The WWF still hasn’t taken down its Scottish polar bear April Fool from its website

The World Wide Fund for Nature’s hilarious April Fool prank about a polar bear sighting in Scotland is still on its website.

The WWF’s fake news for April Fool’s Day claimed a polar bear had been spotted on the island of North Uist in the Outer Hebrides.

The fabricated story was a big hit online, but it’s still on the WWF website two days later.

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Under the title, ‘Polar Bear Sighted on Scottish Island’, the WWF span a terrific yarn about how the animal had been caught on camera in remote Scotland.

Did you fall for it? (Picture: WWF)

It even included a 12-second long YouTube video of a polar bear – definitely not a polar bear in Scotland – strolling along.

The article also features a deliberately blurry photo of the animal and a dodgy looking WWF species tracker map that pinpoints the polar bear’s location to the top of the United Kingdom.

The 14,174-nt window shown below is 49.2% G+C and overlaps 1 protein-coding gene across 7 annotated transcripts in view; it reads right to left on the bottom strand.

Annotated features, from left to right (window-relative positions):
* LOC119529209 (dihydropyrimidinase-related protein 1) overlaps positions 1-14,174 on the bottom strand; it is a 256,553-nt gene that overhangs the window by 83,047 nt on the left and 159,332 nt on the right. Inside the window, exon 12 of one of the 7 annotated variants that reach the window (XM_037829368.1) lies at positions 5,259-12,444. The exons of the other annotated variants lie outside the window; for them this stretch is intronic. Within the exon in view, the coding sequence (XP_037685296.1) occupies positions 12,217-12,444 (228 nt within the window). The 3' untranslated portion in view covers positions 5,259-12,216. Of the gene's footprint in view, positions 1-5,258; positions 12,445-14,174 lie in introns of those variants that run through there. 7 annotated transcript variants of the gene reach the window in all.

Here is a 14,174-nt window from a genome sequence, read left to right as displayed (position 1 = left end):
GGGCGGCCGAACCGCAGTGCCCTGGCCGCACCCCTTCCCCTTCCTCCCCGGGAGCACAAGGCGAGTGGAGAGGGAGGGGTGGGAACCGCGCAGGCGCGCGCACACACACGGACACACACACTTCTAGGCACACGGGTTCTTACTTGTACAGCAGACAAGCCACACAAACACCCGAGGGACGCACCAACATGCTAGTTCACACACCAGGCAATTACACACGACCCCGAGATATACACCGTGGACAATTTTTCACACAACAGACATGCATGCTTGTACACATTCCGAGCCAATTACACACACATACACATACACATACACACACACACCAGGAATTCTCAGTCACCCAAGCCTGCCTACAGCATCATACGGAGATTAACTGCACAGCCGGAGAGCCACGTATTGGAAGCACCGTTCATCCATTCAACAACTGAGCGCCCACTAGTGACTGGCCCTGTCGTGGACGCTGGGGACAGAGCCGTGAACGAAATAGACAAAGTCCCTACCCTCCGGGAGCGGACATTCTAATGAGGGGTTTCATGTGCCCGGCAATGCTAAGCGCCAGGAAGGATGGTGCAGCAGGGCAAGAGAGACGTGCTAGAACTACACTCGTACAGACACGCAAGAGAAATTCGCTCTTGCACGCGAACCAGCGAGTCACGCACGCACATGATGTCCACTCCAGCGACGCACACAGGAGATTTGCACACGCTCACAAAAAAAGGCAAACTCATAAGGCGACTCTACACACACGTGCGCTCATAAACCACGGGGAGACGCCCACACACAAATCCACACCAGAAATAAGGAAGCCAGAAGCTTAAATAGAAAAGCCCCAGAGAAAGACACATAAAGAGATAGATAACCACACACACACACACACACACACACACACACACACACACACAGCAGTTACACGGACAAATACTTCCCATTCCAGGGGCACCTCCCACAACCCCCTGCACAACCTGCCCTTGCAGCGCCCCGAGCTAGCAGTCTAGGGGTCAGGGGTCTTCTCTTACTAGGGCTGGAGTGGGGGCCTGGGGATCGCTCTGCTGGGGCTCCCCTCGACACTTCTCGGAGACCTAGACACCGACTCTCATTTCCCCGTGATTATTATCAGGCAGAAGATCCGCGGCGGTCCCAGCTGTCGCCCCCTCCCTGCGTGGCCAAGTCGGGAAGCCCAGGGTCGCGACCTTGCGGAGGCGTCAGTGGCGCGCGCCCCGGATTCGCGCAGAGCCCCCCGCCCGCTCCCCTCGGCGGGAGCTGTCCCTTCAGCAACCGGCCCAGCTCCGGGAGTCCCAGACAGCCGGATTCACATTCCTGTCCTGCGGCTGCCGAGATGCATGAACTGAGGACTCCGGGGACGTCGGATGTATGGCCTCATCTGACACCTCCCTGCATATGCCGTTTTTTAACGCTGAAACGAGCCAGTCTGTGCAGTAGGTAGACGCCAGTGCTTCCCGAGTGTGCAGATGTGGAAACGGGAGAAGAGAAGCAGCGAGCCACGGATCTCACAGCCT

The April Fool’s story reads: ‘Unbelievable video and photos of the polar bear sighting have been sent to WWF by a resident of the island of North Uist, after stumbling across the bear whilst walking her dog.

No, this polar bear tracker isn’t real (Picture: WWF)

‘The images have been verified, and they align perfectly with signals obtained from the WWF polar bear tracker.’

Perhaps the fake story is still on the WWF website because it accompanies a powerful – and true – message.

This blurry bear is not Scottish (Picture: WWF)

The WWF says the greatest threat to polar bears is climate change, which is causing record levels of sea ice to melt.

The WWF wants people to adopt a polar bear to help protect their habitat.

It is estimated that polar bear numbers may decline by 30% by 2050 because of the loss of sea ice.